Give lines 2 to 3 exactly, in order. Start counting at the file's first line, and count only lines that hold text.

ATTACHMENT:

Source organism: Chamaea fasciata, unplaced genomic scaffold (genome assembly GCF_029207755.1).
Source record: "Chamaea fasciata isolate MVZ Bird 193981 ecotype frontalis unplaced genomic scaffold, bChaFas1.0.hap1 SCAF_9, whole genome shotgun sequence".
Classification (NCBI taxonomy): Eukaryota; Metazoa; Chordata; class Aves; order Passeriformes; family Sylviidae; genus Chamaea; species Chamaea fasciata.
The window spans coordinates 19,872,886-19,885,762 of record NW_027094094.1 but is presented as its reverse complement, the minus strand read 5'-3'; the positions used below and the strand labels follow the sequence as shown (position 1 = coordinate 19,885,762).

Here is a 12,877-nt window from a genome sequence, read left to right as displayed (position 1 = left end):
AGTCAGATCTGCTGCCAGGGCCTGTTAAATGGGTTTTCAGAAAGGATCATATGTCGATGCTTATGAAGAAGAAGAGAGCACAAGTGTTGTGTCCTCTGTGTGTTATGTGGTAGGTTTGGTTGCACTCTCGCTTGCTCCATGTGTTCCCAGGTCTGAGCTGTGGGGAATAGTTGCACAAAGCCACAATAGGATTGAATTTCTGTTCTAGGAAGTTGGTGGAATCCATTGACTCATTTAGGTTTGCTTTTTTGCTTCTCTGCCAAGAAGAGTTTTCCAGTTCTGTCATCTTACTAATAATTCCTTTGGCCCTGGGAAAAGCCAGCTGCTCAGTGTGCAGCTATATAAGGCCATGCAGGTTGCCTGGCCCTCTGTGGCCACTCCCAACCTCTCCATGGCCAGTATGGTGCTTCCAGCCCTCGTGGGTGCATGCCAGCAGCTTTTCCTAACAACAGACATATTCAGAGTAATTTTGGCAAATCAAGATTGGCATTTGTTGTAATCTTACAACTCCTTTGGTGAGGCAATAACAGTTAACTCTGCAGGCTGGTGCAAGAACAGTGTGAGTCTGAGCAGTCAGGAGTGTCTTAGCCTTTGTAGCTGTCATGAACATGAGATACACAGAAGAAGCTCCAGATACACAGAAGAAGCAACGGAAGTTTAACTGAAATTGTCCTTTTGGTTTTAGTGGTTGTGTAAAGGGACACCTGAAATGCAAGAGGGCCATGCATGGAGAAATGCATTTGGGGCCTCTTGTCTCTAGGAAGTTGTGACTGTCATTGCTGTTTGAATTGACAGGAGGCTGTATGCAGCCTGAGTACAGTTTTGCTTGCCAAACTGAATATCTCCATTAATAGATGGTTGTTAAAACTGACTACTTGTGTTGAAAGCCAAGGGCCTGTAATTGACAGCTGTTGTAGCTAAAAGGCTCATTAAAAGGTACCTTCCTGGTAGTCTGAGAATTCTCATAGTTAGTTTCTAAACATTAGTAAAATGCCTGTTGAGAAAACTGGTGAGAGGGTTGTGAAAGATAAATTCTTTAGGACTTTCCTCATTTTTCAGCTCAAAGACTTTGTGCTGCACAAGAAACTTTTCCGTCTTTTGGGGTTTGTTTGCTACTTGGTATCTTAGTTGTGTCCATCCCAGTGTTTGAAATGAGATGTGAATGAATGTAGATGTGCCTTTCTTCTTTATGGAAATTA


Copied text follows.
Source record: "Chamaea fasciata isolate MVZ Bird 193981 ecotype frontalis unplaced genomic scaffold, bChaFas1.0.hap1 SCAF_9, whole genome shotgun sequence".
Classification (NCBI taxonomy): Eukaryota; Metazoa; Chordata; class Aves; order Passeriformes; family Sylviidae; genus Chamaea; species Chamaea fasciata.